They're starting revolutions, opening schools, and fostering a brave new generation. From Detroit to Kabul, these women are making their voices heard.
Yahoo, which has been bleeding market share for years, was lucky to snag Google executive Marissa Mayer as its new CEO. Yahoo’s move “elated” staff and garnered an avalanche of positive press. “Yahoo for Yahoo,” wrote Hanna Rosin, a senior editor at The Atlantic.
“Does this mean the glass ceiling has shattered?” a reporter asked me last week.
Hardly. Mayer recently said, “My maternity leave will be a few weeks long, and I’ll work throughout it.” While that may be feasible for a woman who could bring home $59 million this year, it’s not a model for the 99 percent. Only a tiny fraction of mothers can afford to hire round-the-clock help so they can work throughout leave, and most don’t want to anyway. Of those who are permitted time off for family caregiving but don’t take it, 78 percent say it’s because they can’t afford to. Besides, the 12-week leave barely scratches the surface; after all, it doesn’t take three months to raise a child; it takes nearly 20 years.
What parents need goes beyond leave: they need companies to abandon the outdated assumption that the ideal worker has no responsibilities outside of work—an assumption that needs to change for men as well as for women. While men have a right to parental leave under federal law, they’re often punished when they take it. According to a study under review at the Journal of Social Issues, fathers who take leave are seen not only as bad workers but as more feminine than other men. That’s not a compliment. Men who took leave were rated lower on performance, organizational commitment, and eligibility for rewards than women who took leave.
Companies aren’t just leery of parental leave; they’re leery of parenthood. One 2007 study found that mothers were 79 percent less likely to be hired and only half as likely to be promoted as identical women without children. “A pregnant founder/CEO is going to fail her company,” Silicon angel investor Paige Craig told The New York Times. While Craig did fund a company with a pregnant CEO, he noted that “the reality here is that I almost didn’t invest and I’m sure a ton of us decide not to invest, support, promote, or work” because of “this whole ‘marriage/pregnancy’ hurdle.”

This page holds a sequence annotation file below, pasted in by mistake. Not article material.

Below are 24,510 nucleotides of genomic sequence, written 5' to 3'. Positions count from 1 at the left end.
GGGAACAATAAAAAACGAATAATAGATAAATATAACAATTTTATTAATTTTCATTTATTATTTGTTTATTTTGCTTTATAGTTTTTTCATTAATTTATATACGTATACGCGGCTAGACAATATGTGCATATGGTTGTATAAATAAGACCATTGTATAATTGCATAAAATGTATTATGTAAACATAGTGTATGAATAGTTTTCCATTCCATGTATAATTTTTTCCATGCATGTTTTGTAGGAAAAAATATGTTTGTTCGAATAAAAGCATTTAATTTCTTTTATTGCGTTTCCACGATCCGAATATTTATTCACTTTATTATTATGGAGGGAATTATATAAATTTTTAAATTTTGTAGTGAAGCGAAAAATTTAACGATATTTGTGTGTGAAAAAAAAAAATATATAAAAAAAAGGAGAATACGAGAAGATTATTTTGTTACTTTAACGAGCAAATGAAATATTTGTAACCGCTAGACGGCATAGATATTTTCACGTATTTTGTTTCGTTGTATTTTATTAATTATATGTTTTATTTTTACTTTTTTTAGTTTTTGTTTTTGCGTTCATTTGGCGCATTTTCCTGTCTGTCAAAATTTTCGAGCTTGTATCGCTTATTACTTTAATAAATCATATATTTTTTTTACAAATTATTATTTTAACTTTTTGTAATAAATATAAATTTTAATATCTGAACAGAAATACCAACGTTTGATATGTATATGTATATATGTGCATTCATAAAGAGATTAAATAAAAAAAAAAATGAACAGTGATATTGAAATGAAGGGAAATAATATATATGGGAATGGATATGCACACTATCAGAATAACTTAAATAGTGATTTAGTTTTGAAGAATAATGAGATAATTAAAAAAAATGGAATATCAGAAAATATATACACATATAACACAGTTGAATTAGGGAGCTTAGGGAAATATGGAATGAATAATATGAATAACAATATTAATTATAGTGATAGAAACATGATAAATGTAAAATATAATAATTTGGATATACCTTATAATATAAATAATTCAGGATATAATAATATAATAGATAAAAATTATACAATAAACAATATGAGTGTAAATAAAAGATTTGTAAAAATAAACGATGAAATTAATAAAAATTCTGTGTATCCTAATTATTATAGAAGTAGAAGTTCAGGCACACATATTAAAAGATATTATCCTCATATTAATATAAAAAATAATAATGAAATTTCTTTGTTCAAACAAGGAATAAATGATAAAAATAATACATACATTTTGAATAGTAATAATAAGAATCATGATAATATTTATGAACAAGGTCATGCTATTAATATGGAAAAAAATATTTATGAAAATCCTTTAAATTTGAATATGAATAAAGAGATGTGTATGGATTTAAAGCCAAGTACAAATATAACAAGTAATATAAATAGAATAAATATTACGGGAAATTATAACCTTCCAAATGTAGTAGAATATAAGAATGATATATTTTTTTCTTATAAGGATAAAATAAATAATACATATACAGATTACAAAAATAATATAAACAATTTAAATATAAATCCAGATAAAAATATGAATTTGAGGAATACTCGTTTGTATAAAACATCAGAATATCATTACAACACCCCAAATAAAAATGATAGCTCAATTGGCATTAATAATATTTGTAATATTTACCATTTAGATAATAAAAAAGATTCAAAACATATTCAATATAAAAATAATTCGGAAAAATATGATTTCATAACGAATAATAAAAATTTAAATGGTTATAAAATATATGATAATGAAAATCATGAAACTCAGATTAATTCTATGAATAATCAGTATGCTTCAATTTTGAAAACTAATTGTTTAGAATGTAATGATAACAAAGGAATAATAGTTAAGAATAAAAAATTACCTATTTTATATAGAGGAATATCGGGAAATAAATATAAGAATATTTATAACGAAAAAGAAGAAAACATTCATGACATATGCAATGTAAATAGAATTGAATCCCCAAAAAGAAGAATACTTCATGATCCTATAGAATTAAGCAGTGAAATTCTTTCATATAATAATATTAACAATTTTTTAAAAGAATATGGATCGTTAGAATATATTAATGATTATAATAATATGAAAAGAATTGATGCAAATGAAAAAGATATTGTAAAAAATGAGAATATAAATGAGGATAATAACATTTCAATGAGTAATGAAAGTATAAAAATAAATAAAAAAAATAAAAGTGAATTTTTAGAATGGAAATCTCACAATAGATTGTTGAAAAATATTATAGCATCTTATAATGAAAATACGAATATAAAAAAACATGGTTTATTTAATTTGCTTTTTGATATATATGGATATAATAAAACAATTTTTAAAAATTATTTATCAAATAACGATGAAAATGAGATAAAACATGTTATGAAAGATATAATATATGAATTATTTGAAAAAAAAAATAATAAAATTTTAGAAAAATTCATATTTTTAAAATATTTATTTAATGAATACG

In this context Mayer’s hiring signals progress: after all, the Yahoo board members looked at a woman six months pregnant and saw someone who could save their company. And they made adjustments that will allow her to do her job—for example, by moving their September board meeting from New York to California to accommodate her October delivery date.
This kind of flexibility can begin to crack the glass ceiling—but not if it applies only to Marissa Mayer.
Inspiring women from around the globe will convene in April for the 2013 Women in the World Summit. See who’s coming!
From invisible Iranians to dealing with an overweight body, see works from female photographers to watch.
Newsweek and The Daily Beast are excited to announce the 2013 Women in the World Summit on April 4 and 5. Get your tickets today.
DINKs, DILDOs, and other readers respond to Joel Kotkin and Harry Siegel’s Newsweek story about America's declining birthrate and share their reasons for remaining child-free.
Gail Sheehy looks at the new, strategic feminism, as PBS prepares to air the documentary ‘Makers: Women Who Make America’ tonight.
The mother of a domestic abuse victim speaks out
As Melanne Verveer departs, who could be Obama’s new champion for women and girls? By Katie Baker.
Diane von Furstenberg joins GMA's Robin Roberts to talk about the annual DVF Awards and reveals the courageous anchor will be honored at this year's event on April 5th.
“Fatshion” is a popular community on Tumblr, where plus-size bloggers post pictures of themselves as a way of celebrating their size. Judy McGuire reports.
The film, which will be released March 7, advocates for the education of girls around the world. Eliza Shapiro reports.
Three feminists from different generations revisit Friedan’s classic. By Jessica Bennett, Letty Cottin Pogrebin, and Alisa Solomon.
A new CDC study is just the latest news to buoy the pro-breastfeeding camp, reports Eliza Shapiro.
Ping Fu talks to Katie Baker about the online backlash to her new memoir, ‘Bend, Not Break.’
She changed the game irrevocably, and now she’s about to transform it again—by walking away. Plus, read the full transcript of her farewell speech.
Tina Brown and Angelina Jolie announce gathering strength for an education fund in her honor.
How two women’s online plea is pushing the lingerie giant to the ‘survivor bra’ market. By Nina Strochlic.
See locations of the country’s 724 clinics and distance to the closest clinic in different areas. By Michael Keller and Allison Yarrow.
When companies support women, write Melanne Verveer and Kim Azzarelli, their businesses and communities win.
Veteran Anthony Woods recalls a brave lieutenant who lost her life in Afghanistan.
After gifting his DNA via Craigslist, a Kansas man may be on the hook for $6,000 in child support. Fair?